Lynching in post-Reconstruction Georgia: State-sanctioned terrorism

The following passage is an excerpt from The Way It Was in the South: The Black Experience in Georgia, by Donald L. Grant (Jonathan L. Grant, ed.) Published by University of Georgia Press, 2001. All rights reserved. Book webpage. Lynching in the New South: Georgia After the Ku Klux Klan won its battle to maintain white supremacy, the lynch mob of the New South assumed a major role in maintaining blacks as a caste of peasants and serfs.  Between 1889 and 1918, Georgia had more lynchings than any other state, and 94 percent of the victims were black.  By no coincidence, Georgia had the South’s lowest cotton-field wages during this time. The post-Reconstruction reign of terror was nearly totally demoralizing.  With good…

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Brambleman wins major publishing award

News from Thornbriar Press (orig. pub. June 3, 2013) Strange Tale of Georgia County’s Ethnic Cleansing Claims Prize Brambleman, Jonathan Grant’s gritty, supernaturally-tinged tale of racism, redemption, and revenge in Forsyth County, Georgia, has won the Independent Book Publishers Association’s 2013 Gold Benjamin Franklin Award for popular fiction. Franklins, which honor excellence in  editorial and design, are considered among the highest national honors for small presses and independent publishers. This year’s awards were presented at the IBPA’s annual meeting in New York City on May 29 in a prelude to Book Expo America. Brambleman (Thornbriar Press, $18.95, ISBN 978-0-9834921-2-2) tells the story of homeless Atlanta writer Charlie Sherman, who is tricked by a stranger to finish a dead history professor’s book about one…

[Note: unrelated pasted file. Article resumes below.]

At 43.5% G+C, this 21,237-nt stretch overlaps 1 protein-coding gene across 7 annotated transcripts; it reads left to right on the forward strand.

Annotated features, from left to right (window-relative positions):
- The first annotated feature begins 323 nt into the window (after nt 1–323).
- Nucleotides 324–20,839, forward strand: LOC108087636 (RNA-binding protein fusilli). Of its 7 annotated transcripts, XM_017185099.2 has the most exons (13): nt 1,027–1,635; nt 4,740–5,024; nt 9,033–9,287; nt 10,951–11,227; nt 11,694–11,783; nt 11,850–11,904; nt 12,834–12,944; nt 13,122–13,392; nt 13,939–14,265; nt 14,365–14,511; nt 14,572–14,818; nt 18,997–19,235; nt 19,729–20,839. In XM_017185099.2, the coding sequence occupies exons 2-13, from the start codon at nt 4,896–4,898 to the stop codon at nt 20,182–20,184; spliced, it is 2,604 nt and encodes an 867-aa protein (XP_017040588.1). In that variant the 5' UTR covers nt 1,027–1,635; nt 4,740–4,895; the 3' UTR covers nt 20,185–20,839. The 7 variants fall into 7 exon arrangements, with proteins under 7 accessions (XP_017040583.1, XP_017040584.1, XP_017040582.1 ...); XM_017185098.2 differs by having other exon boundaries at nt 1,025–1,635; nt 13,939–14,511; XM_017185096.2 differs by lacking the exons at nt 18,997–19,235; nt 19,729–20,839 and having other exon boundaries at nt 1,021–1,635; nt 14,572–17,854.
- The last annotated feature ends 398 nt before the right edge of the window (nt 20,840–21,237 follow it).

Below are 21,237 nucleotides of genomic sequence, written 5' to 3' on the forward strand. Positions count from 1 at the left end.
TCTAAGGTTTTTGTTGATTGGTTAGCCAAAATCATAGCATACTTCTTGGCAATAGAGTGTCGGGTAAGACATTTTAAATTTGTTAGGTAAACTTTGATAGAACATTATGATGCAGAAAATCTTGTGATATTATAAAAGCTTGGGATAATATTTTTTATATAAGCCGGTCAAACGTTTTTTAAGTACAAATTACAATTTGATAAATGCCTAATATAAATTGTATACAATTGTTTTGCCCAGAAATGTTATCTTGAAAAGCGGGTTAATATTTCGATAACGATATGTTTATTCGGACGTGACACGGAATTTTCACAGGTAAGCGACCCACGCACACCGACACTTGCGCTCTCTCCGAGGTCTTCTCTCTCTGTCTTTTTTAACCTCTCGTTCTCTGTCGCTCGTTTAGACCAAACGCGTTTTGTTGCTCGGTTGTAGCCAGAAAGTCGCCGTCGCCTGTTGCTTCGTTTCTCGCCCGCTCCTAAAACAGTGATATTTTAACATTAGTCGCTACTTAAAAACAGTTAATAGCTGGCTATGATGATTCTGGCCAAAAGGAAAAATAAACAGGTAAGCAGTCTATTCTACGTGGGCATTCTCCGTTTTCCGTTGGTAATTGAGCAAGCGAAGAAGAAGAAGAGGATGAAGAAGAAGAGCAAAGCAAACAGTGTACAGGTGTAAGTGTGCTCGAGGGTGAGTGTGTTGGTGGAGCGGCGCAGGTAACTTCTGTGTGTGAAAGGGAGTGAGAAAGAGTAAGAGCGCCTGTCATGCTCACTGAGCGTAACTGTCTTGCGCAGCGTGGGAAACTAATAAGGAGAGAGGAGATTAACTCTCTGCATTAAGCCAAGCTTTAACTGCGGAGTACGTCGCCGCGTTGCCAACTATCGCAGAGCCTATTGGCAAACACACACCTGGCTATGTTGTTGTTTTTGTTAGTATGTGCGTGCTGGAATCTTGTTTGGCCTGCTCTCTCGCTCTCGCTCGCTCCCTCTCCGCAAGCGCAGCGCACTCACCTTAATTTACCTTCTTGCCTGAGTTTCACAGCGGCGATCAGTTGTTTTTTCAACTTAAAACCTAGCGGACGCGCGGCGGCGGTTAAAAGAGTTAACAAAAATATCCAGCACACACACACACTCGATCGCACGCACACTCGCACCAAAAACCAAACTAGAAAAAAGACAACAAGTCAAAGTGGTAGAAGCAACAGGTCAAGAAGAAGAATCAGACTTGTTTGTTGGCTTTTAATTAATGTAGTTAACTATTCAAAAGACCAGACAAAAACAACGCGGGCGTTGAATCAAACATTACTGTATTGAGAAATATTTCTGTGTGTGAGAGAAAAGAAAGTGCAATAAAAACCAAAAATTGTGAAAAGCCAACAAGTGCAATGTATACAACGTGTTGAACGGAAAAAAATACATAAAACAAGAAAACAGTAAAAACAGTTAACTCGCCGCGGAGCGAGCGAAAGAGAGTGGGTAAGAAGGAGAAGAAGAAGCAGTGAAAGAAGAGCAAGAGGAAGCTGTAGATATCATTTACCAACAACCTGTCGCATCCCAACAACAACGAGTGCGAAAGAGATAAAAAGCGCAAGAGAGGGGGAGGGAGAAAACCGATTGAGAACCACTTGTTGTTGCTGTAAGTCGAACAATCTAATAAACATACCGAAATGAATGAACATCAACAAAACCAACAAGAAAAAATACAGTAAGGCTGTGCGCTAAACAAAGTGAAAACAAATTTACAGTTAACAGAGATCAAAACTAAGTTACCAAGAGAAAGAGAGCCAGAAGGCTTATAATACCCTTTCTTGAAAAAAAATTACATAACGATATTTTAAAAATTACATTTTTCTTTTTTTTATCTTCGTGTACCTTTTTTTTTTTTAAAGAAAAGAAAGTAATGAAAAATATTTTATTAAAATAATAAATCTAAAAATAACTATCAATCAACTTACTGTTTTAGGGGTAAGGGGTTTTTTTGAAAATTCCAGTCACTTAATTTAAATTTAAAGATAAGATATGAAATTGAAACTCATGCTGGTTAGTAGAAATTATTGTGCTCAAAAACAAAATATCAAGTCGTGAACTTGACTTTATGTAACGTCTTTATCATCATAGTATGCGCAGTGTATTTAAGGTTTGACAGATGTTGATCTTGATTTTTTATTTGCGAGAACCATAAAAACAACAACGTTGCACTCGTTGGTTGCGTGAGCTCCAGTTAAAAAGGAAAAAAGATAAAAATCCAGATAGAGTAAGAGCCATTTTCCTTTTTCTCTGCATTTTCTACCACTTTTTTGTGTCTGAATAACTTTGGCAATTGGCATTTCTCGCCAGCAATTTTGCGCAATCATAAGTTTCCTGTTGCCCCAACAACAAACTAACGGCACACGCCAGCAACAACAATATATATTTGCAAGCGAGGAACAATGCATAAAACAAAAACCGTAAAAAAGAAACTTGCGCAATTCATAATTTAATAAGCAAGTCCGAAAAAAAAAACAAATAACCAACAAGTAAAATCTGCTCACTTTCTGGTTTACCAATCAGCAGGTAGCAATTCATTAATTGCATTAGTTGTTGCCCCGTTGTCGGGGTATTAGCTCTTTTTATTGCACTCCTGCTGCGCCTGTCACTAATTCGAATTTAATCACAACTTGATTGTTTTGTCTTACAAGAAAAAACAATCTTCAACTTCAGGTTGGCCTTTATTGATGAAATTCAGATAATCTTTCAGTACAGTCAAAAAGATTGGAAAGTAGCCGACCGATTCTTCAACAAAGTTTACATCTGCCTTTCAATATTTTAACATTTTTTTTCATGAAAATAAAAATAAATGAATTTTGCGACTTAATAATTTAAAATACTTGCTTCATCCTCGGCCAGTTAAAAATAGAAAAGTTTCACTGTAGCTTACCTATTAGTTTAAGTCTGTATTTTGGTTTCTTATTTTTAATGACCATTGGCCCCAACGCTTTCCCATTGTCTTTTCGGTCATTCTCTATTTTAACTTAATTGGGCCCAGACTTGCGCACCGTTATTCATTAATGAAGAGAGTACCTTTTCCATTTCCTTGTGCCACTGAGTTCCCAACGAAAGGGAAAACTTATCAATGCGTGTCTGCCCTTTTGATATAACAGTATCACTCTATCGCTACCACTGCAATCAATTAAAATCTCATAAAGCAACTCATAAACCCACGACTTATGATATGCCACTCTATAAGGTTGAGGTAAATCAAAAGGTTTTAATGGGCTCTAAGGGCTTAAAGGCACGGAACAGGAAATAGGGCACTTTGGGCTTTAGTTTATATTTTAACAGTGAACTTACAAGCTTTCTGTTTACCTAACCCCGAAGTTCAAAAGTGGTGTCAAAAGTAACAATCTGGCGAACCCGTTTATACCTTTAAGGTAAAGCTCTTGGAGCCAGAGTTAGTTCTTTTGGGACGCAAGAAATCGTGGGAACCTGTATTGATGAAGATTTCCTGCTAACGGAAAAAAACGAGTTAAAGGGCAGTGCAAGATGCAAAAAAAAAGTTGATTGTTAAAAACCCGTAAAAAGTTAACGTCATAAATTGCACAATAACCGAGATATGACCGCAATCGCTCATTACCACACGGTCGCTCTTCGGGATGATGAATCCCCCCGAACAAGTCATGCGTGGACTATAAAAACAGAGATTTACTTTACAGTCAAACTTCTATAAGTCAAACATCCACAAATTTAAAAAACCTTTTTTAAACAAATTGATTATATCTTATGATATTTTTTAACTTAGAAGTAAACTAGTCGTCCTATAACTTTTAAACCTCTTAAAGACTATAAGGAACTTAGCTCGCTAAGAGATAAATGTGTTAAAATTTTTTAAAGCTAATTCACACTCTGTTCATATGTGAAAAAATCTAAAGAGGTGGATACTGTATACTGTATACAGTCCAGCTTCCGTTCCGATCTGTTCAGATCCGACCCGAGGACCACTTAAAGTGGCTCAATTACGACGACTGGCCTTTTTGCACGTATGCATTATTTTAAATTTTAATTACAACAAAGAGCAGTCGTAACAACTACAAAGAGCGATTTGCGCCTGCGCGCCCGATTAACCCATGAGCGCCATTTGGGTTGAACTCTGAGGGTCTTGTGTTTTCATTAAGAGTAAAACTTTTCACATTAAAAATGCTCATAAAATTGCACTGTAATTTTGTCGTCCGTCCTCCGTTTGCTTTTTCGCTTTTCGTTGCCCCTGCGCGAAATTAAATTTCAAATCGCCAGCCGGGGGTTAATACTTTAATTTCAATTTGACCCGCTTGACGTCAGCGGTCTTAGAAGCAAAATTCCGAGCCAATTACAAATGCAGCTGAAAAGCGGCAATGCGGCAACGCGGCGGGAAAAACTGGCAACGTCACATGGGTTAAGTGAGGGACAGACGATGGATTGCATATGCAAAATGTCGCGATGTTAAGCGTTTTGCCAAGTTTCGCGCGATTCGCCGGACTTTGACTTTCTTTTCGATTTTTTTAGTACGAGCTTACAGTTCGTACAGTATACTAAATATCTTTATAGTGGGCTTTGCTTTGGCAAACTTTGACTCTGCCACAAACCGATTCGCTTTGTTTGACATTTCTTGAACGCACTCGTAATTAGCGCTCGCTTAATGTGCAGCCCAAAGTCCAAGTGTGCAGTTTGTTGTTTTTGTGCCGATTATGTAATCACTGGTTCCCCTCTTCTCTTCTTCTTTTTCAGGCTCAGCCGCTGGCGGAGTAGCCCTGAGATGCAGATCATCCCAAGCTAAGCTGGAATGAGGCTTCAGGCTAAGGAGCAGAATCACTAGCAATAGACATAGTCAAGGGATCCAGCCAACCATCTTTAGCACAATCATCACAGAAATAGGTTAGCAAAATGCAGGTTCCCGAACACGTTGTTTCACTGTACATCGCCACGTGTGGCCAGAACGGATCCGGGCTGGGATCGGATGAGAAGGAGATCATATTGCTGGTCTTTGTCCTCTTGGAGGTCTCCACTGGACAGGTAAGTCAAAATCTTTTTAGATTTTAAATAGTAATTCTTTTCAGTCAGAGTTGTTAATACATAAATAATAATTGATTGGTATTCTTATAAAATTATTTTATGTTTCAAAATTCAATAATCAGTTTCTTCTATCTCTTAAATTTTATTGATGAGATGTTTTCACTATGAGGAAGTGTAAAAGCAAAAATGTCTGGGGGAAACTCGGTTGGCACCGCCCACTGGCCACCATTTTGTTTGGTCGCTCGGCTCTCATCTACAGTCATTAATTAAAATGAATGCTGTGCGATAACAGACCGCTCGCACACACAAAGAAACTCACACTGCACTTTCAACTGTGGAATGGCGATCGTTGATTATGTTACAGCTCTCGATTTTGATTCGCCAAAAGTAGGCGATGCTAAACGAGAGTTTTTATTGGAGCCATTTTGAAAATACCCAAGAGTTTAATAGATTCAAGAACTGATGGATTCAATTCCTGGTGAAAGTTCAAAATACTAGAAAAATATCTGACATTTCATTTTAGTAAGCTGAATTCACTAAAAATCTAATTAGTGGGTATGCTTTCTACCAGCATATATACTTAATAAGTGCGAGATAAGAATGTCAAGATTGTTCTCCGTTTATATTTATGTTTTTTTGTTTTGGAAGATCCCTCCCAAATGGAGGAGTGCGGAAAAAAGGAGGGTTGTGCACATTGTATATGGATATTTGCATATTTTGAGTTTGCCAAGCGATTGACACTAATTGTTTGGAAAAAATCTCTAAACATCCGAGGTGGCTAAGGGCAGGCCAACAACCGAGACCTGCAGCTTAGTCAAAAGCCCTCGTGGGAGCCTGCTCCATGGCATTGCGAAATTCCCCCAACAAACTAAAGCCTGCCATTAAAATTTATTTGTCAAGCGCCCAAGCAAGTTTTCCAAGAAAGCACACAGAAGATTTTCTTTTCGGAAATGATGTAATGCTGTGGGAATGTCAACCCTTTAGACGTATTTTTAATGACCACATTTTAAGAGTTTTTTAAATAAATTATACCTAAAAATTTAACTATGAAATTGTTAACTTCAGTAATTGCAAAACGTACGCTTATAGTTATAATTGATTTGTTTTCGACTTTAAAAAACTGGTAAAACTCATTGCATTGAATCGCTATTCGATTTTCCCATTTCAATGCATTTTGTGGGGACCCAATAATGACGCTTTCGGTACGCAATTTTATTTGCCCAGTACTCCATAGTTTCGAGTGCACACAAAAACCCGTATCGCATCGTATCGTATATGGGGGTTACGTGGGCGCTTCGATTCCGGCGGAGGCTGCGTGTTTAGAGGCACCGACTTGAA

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“I was nine years old when they ran us out”

Jacket copy “I was nine years old when they ran us out of Forsyth County in 1912. My father let me take one thing, a baseball he’d bought for me in the spring. I gripped it tight as we pulled away from our house. My mother was expecting my sister then, so she laid down in the back of the wagon. White men on horseback watched us with their rifles pointed in the air. Pop stared forward with the reins in his hands. ‘This is what they do, son,’ he told me. I heard glass break and turned to see a torch fly in our front window. Pop grabbed my head and twisted it so hard my neck hurt. ‘Boy, don’t look…

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